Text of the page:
Friday, October 29, 2004

Return Of The Arch Nemesis

I have posted previously about my arch nemesis, the Evil Empire that is Sydney's City Rail rail network. This once efficient system is now a mishmash of cancelled, delayed or infuriatingly slow services, courtesy of a history of budget cuts and industrial action.

So I present with glee someone's take on the real Sydney rail network.

And... cue lawyers!

Button, Button, Who's Got The Button?

I'm in love with Project Button, a collaborative art project of amazing 1 inch buttons from artists all over the world. Very timely is the latest theme, Peace.

Oh, and the web design of the site is gorgeous too.

Spiritual Supermarket

Need more meaning in your life? Feeling a desire to connect with a greater truth?

Well get yourself over to Unusual Churches and Cults, the Church of Endora or the Cult Of The Dead Milkman may just help you to unscrew the inscrutable.

Wednesday, October 27, 2004

My Baby Takes The Morning... Monorail!

I love the stylings and sheer optomisitc exhuberence of many of the designs at this Transportation Futuristics exhibition site. It's a little slow to load but worth the effort.

[Link via the wonderful Things Magazine]

Monday, October 25, 2004

Hello What?!

Now I have seen everything.

Scroll down on this page until you find the Hello Kitty product towards the bottom of the page.

Oh. My. God.

Friday, October 15, 2004

The Romance of Travel

I have always been addicted to the look of vintage travel ephemera - posters, tickets, menus, luggage labels etc. Especially those that date from the early decades of the twentieth century through to the 1950's.

I guess the appeal is more than just a love of the pure Art Deco 'machine-age' aesthetic that many of them have. It's also the great romantic notions of travels by cruiseliner, by overland train and by the early years of airplanes, and of travel when so much was exotic and unknown.

So it is with joy that I discovered this gallery of vintage luggage labels. Delightful.

Thursday, October 14, 2004


Recently I've been listening to teachings and doing meditations on impermanence, one of the more important teachings in Buddhism and an important part of the Buddhist course I have been doing.

Quite suddenly I've been presented with an opportunity to reflect on this at close range, to feel the emotional ebb and flow of how I respond to major change and importantly to see how different it feels. It looks like three people very close to me are all about to head off on paths that will take them away.

Today my good friend (and ex-boyfriend) Steven heads off to Brisbane to live. I'll miss him but most importantly I feel happy for him that he has decided to take his life by the horns, to leave the job he hated, and to make a positive step towards re-connecting with his family.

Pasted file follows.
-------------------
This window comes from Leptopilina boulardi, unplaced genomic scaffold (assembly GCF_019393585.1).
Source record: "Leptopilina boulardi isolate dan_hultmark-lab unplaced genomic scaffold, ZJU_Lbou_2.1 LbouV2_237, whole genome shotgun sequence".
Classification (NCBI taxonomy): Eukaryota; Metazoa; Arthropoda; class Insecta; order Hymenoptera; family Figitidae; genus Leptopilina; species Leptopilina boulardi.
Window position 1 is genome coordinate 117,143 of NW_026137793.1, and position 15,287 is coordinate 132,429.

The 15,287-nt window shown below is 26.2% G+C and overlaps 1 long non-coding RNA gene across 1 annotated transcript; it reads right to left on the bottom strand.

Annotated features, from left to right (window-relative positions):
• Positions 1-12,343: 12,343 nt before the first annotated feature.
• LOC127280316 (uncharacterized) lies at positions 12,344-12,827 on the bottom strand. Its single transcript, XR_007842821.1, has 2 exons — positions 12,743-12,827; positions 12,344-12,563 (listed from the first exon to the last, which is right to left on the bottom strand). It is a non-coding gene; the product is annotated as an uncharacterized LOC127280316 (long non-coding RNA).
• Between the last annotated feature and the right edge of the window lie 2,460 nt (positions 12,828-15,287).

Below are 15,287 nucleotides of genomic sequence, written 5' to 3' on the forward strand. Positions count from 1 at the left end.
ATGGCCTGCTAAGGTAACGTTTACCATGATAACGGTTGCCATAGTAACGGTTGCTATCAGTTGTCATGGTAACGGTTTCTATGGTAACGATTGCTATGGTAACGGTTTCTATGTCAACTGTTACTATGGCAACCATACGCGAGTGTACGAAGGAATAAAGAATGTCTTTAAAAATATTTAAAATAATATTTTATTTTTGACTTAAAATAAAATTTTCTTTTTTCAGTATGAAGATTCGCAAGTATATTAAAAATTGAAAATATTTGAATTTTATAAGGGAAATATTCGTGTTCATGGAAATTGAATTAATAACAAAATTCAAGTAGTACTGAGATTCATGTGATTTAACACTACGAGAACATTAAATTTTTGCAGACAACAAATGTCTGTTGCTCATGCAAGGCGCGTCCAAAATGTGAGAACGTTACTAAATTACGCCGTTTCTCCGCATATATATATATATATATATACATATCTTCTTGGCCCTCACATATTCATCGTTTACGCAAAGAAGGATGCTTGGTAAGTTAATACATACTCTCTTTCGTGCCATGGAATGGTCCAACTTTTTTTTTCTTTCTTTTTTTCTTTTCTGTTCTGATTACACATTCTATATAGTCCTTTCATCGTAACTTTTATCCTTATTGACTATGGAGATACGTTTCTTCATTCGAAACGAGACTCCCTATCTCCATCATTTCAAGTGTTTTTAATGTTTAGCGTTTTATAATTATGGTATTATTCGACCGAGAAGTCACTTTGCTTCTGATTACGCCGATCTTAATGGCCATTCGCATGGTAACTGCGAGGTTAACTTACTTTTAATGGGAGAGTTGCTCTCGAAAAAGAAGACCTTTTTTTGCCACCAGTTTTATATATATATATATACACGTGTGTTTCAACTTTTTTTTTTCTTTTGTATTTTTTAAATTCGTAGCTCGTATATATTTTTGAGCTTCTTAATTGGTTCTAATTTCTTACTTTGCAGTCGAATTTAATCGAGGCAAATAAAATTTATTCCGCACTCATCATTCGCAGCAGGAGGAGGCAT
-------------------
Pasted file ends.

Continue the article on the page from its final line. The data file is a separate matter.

In about four weeks time my friend, and room mate, Narelle heads off to Canberra to live. It's a positive move for her career, she'll earn more and save more, and she'll be moving in with her best friend. So likewise, this is a great move for her.

Last week I heard that my close friend of 27 years has been offered a job in Korea for a minimum of two years. He's heading over with his girlfriend this weekend to see what Korea is like, to find out if his girlfriend will be able to work there, and then to ultimately make his decision. If he accepts he'll be gone by month end. My first reaction... "No, you can't!!".

However, it didn't take too much reflection for me to see the grasping, the attachment, the ego involved in my reaction. All three are moving towards great opportunities, exciting life experiences and opportunities for great personal growth. So I'm at peace.

Frankly, I've surprised myself. A year ago I would be on a depressive spiral, feeling overwhelmed by these friends moving away, by having to find a new room mate, by fears of loneliness. It seems that I'm changing too.

Saturday, October 09, 2004

Cry Boy Cry

While I was out this morning I picked up a copy of a 'best of' Jimmy Somerville CD (from the Bronski Beat and The Communards era) and have been listening to Jimmy's sweet falsetto ever since.

From the bitter sweet start of "Small Town Boy" I'm suddenly 19 again, lying on Gary's bed in his cold and dingy bedroom while he tells me what it's like to be young and queer in his small home town in England, and that he loves me. Gary had a 12" vinyl single which he would play over and over again and would sometimes cry along with. I'm so in love with him I feel electrified.

Fast forward a couple of years and a few tracks on the CD and Gary has moved on to be with someone else. I'm single, fairly happy most of time, and in particular I'm dancing my heart out at a bar called the Mars Bar in my old home town of Adelaide while Jimmy is singing "Tell Me Why". Can you tell me whyyyyyyy? It's likely that I'm also trying for the thousandth unsuccessful time to get my big unrequited crush Steve to dance with me. (RIP sweetie, I miss you and I'm sorry that I missed your passing.) Some men just won't dance, no matter how sweetly you ask them.

So it has been a bitter sweet afternoon. I've smiled a lot and cried a little. I've thought of past loves and lost friends, but I've also remembered transcendant nights on the dancefloor and big great loves. Thanks Jimmy, I owe you one.